Today I'm fortunate to share an interview I had with Bekah Hawrot Weigelwho is a mom who wanted to make a career change and so attending a coding bootcamp. Now she is a developer and is able to work part-time and remotely. Bekah is a great example of the fact that coding is for everyone.
When I had my fourth child, my uterus ruptured into my bladder, but the doctors insisted that I was fine, and sent me home. A month later I finally had surgery to fix the problem, but I came out of that month with anxiety, depression, and PTSD. Therapy and medication helped me with the panic attacks and the depression, but the memories of what happened were constantly cycling through my head, hundreds of times a day.
My husband, a programmer, suggested I try to learn to code. At first, I thought he was crazy. But he kept suggesting it until I finally tried out freecodecamp. What I found early in those coding sessions, was when I was coding, those memories cycling stopped. For the first time in a year, there was silence in my brain. So initially, it was incredibly therapeutic.
Balancing motherhood and learning to code can be really challenging and difficult. Just today I posted a blog about what I would say to my past self. The biggest thing that helped me was to try to be flexible. That’s a difficult thing for me to do. I like schedule, order, control. But I couldn’t always code at the same time. I couldn’t always (or ever) keep the house clean.
I started coding twenty-minutes a day, and eventually, that grew into a couple of hours a day. One of the best ways for me to do that was by waking up early. For me, that was 4:30am. But, I would go to bed by 9:30pm. There’s always so much to do, but you have to take care of yourself. This might sound like weird advice, but I think doing your best to take care of your whole self is really important. I decided to give up an hour of coding a day to workout. That was a big sacrifice. But I found that when I did nourish my body with exercise, I was way more productive.
Another tip is to find community. There are a ton of moms out there learning to code. It’s a beautiful thing. Reach out, find out how you can get that support. I’m part of a slack channel of moms in Flatiron School and one (totally free) for moms who code that I met through social media. Some days it just feels great to be able to talk to other moms about all the challenges you’re facing.
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Can you tell us what learning programming at Flatiron School was like and do you have any tips for bootcamp students?
I loved Flatiron School. The curriculum is solid and challenging. The community is fantastic and all of the section leads and coaches I talked to were supportive, kind, and helpful. For online self-paced students, it can be difficult to stay motivated. I love setting goals, so I would set goals for how much time I would code and how many lessons I would get through each week. I wish I would’ve been more involved in the community and gone to more study groups. Whenever I went to a study group, I learned so much. It can also help to have someone who’s working about the same pace as you to talk to, pair program with, and navigate bootcamp.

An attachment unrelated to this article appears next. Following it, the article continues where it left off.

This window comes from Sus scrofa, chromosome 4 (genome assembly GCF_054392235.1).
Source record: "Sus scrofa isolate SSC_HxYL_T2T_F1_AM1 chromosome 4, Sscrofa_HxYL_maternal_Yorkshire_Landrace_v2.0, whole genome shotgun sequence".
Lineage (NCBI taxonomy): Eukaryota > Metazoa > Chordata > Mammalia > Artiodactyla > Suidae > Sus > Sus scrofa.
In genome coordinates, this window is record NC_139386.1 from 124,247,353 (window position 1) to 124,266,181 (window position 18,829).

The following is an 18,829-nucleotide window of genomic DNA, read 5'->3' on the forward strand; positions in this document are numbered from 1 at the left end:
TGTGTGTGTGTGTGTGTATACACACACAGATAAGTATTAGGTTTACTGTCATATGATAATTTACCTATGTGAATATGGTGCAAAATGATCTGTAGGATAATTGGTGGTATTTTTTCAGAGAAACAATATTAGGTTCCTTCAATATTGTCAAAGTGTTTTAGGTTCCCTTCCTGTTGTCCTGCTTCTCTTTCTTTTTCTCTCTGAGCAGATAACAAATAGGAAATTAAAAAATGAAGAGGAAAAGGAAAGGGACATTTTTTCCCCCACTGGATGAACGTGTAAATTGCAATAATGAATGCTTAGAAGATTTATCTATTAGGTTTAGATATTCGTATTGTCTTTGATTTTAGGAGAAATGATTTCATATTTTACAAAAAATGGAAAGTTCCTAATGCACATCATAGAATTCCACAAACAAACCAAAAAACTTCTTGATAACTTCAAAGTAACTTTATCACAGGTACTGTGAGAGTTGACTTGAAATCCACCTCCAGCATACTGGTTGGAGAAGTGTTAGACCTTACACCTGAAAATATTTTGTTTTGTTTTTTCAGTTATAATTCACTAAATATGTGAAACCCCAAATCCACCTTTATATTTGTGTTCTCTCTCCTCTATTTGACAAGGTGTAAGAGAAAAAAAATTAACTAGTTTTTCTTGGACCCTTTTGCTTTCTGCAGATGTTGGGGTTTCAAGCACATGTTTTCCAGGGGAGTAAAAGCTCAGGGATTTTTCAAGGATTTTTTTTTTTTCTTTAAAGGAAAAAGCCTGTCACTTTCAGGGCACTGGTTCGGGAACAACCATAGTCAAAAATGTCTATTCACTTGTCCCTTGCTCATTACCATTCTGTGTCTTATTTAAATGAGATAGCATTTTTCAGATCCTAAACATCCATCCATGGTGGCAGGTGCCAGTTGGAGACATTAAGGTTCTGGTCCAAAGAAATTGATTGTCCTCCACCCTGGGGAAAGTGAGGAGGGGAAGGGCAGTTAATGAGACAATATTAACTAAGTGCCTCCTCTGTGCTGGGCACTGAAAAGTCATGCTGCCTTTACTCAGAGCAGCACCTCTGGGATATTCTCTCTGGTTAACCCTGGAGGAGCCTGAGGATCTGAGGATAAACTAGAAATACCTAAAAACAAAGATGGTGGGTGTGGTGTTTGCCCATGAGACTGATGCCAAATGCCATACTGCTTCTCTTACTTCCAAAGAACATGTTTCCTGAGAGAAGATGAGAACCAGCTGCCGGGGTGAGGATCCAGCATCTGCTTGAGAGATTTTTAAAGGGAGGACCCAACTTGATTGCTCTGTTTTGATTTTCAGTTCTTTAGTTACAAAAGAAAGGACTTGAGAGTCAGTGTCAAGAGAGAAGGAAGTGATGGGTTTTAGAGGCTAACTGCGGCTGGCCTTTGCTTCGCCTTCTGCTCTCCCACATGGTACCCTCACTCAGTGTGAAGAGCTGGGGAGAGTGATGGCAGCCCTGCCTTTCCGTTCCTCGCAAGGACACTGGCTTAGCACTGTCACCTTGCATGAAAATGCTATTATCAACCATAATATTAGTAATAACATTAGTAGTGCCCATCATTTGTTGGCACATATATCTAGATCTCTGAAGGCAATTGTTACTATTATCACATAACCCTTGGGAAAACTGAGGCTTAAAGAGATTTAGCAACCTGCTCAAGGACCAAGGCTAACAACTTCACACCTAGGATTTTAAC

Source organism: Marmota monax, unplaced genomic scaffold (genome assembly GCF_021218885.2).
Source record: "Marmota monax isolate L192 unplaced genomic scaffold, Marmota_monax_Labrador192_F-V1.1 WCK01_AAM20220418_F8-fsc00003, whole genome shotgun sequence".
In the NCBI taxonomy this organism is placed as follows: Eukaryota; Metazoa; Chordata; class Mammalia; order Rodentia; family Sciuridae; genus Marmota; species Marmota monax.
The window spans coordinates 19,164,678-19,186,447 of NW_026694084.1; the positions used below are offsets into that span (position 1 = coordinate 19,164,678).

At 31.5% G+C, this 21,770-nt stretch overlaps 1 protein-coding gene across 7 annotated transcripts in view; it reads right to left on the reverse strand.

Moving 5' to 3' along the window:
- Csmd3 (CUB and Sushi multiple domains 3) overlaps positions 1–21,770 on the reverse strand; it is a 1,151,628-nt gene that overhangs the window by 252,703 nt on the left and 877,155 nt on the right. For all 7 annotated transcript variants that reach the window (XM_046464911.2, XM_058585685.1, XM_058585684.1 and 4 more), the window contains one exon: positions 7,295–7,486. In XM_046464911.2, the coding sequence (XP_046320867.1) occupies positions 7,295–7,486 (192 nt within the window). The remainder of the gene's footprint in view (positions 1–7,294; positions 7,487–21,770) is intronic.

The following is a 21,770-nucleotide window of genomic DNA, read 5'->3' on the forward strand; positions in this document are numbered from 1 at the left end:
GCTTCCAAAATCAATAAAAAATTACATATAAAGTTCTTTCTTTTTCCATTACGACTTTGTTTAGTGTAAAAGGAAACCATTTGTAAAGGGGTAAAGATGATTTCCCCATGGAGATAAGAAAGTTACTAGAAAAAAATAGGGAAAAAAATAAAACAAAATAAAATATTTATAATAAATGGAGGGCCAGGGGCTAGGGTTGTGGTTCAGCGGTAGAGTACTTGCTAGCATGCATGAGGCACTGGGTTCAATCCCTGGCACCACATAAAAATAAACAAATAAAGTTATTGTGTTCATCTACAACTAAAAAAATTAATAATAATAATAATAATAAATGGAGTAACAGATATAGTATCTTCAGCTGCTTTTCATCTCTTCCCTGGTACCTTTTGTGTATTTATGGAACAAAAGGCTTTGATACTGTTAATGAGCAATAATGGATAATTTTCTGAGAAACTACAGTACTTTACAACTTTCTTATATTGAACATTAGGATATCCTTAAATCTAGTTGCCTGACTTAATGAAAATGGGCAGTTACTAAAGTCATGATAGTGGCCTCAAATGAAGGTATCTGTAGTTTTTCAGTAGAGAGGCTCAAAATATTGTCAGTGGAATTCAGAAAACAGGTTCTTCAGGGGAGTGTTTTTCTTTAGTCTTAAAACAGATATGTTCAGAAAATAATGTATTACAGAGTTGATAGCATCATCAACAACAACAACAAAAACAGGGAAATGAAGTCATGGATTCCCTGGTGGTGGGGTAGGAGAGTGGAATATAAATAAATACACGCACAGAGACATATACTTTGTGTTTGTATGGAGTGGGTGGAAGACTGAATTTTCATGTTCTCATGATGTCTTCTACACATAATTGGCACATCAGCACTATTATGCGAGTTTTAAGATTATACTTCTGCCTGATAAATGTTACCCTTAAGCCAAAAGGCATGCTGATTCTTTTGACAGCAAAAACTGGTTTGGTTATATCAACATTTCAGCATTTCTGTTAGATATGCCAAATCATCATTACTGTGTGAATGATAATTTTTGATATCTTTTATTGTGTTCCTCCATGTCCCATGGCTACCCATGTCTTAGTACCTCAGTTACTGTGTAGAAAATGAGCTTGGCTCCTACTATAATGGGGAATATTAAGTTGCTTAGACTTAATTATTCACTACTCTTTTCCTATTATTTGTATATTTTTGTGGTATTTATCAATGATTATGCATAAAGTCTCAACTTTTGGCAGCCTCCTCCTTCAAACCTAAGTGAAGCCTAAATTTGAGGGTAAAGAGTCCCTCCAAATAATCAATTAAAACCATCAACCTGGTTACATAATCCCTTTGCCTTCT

Right now I feel like I’m living the dream. I wanted a part-time, remote, flexible job and that’s what I have. I think the biggest part of that is the remote and flexible opportunities. I once heard the head of a bootcamp call moms the hardest working students he had because they have goals to accomplish and no time to waste. I would agree with that based on most of the moms who code who I’ve met. Don’t write someone off because they need flexibility or because they have a gap in their resume. Find out if they can do the job, if they learn quickly, and are up for the challenge.
I love a good schedule. When the kids are in school, that’s much easier. I try to be up two hours before they are to start getting things done. I also find it really cathartic to sit down on Sunday with my planner and handwrite my schedule for the week, including things like coding time, obligations, and exercise time. In some way, this solidifies it for me. But it also gives me a chance to look at the week and see where I might be pressed for time or if there will be extra time during the week.
So @thecodepixi asked on Twitter, "what are your tips for women getting into the industry from a non-traditional, no CS degree background?"
Use your non-traditional background to your advantage. It helps you to stand out in a stack of resumes where everyone else has the same background. Think about what you’ve done in the past and how that makes you a better coder and let people know.
For me, finding a job was not a typical experience. I found a job within a week of posting on Twitter. I made a post that said what I learned at Flatiron and that I was looking for part-time, remote, and flexible work, and my current boss reached out and I accepted a job shortly after that.
My biggest hope for the future is to create a site that builds community for women who have postpartum anxiety or postpartum PTSD as well as an app that helps women during the postpartum period to navigate the changes in their mental and physical health.